ALBANY, N.Y. — Last week, Fuccillo Automotive Group agreed to pay $1.6 million to settle a 2009 class action lawsuit that alleged insurance fraud. The lawsuit charged that Fuccillo Hyundai in Upstate New York illegally sold insurance without a license to customers under the guise of an anti-theft warranty.

Each of the 5,320 victims will receive settlements of $160, with the lead representative in the case, Heidi Seekamp, awarded $10,000.

The original lawsuit brought by Seekamp claimed that Fuccillo Hyundai sold a 2007 Hyundai Elantra with an Auto Theft Security Discount Guarantee for $295. The guarantee involved the etching of a VIN number into the vehicle’s windows, which the dealership said would serve a theft deterrent.

The security package — administered by Universal Automotive Services — came with a guarantee that if a car was declared a total loss due to theft, Fuccillo Hyundai would provide the owner with a 10% discount toward the purchase of a replacement vehicle, or $2,000.

Seekamp alleged in her lawsuit that what was represented as a theft warranty was actually an insurance policy, and because Fuccillo and Universal are not licensed insurance companies, brokers or agents in New York, it was an illegal act.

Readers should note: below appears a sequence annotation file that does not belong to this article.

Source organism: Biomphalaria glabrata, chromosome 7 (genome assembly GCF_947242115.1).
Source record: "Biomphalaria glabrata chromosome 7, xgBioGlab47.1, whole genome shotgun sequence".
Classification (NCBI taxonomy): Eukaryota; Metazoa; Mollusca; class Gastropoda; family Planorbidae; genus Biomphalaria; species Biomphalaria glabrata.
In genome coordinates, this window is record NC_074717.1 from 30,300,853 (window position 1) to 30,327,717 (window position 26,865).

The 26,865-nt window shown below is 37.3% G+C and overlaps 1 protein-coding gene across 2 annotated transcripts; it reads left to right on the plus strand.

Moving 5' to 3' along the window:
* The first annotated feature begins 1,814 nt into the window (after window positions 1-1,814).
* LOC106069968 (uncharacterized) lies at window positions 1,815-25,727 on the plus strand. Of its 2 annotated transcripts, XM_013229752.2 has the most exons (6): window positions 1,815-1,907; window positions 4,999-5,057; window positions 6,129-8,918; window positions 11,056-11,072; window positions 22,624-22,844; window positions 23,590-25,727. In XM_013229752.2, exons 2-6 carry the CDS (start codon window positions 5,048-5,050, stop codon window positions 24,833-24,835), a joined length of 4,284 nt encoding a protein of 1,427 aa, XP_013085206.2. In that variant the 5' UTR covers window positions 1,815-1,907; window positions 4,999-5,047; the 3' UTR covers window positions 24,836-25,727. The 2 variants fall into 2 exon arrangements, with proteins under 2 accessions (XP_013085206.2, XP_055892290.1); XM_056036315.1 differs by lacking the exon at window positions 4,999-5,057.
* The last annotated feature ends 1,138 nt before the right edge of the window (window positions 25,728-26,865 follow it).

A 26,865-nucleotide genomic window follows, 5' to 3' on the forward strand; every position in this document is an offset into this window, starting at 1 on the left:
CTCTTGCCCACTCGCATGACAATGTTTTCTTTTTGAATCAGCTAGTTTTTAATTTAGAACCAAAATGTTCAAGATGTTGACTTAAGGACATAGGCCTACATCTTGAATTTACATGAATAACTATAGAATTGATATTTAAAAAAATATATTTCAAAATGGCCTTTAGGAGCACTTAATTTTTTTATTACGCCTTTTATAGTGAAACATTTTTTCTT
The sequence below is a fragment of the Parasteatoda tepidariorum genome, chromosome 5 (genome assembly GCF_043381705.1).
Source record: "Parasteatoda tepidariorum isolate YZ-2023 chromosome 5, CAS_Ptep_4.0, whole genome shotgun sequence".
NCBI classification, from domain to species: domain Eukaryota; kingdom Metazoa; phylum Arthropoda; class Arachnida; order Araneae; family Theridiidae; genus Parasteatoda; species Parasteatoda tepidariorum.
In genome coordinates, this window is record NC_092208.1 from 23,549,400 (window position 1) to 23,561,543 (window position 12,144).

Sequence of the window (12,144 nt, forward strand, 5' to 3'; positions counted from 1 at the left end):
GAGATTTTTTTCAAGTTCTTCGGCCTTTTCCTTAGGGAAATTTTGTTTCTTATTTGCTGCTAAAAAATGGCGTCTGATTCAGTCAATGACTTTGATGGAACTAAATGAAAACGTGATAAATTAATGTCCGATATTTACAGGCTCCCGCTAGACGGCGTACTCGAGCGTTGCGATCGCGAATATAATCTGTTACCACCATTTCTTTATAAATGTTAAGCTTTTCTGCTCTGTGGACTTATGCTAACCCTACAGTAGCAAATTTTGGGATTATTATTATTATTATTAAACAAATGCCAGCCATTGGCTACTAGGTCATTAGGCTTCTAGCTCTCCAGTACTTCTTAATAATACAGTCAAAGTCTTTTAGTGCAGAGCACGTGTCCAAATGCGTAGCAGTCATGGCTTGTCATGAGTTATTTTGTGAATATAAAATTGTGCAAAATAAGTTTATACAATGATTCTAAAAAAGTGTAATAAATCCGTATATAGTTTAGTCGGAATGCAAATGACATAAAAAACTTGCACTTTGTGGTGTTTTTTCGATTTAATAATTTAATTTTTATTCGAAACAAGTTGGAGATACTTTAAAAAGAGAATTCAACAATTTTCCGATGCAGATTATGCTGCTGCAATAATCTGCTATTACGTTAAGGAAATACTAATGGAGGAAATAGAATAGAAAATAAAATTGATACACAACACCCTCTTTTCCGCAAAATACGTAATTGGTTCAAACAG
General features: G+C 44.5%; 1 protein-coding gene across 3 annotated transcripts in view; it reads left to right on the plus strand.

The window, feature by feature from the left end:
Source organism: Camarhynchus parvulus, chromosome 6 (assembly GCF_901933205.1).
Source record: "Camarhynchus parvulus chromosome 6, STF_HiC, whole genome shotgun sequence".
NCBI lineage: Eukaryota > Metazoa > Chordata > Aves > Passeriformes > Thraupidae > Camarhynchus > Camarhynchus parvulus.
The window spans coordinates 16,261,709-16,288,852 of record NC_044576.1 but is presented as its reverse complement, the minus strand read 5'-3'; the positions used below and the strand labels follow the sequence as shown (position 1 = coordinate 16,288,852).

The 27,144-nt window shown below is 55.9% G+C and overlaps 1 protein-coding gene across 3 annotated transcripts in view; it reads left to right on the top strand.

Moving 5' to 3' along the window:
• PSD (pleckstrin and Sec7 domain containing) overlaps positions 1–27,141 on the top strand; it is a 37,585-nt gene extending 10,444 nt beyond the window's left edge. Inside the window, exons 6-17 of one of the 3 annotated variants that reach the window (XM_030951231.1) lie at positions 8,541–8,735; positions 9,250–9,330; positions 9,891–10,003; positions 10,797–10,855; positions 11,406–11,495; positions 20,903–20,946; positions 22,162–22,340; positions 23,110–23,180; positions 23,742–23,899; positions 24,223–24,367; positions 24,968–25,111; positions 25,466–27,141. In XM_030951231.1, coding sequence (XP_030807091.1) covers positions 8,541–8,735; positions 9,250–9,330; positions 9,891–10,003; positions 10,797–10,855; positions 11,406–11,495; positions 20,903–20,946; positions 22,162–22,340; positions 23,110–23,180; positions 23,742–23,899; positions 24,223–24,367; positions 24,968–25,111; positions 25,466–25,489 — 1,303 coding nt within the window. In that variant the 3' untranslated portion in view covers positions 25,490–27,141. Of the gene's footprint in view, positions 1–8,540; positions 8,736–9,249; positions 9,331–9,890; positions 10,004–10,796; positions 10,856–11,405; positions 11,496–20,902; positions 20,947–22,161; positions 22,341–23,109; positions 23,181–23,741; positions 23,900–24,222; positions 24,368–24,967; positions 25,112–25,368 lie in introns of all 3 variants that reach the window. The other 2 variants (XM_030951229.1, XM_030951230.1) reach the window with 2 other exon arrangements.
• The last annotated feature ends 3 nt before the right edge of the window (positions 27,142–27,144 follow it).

Seekamp also alleged that because the VIN numbers were etched into windows prior to sale, and that the dealer failed to submit its Auto Theft Security Discount to the New York State Insurance Department for approval, they were guilty of engaging in deceptive consumer practices and conspiracy to commit consumer fraud.

In its defense, Fuccillo pointed to cases in New Jersey and Pennsylvania where courts ruled that similar products were not deemed insurance policies and were upheld as theft deterrents and warranties. The New York Insurance Department, however, agreed with the plaintiff’s assertion that this particular program fell under the definition of an insurance contract.

The New York Insurance Department defines an insurance contract as any agreement or transaction where one party is obligated to give a monetary benefit upon the occurrence of “a fortuitous event.” And according to the insurance agency, the product’s warranty benefit being triggered by theft constituted a fortuitous event, making it an insurance policy by its definition.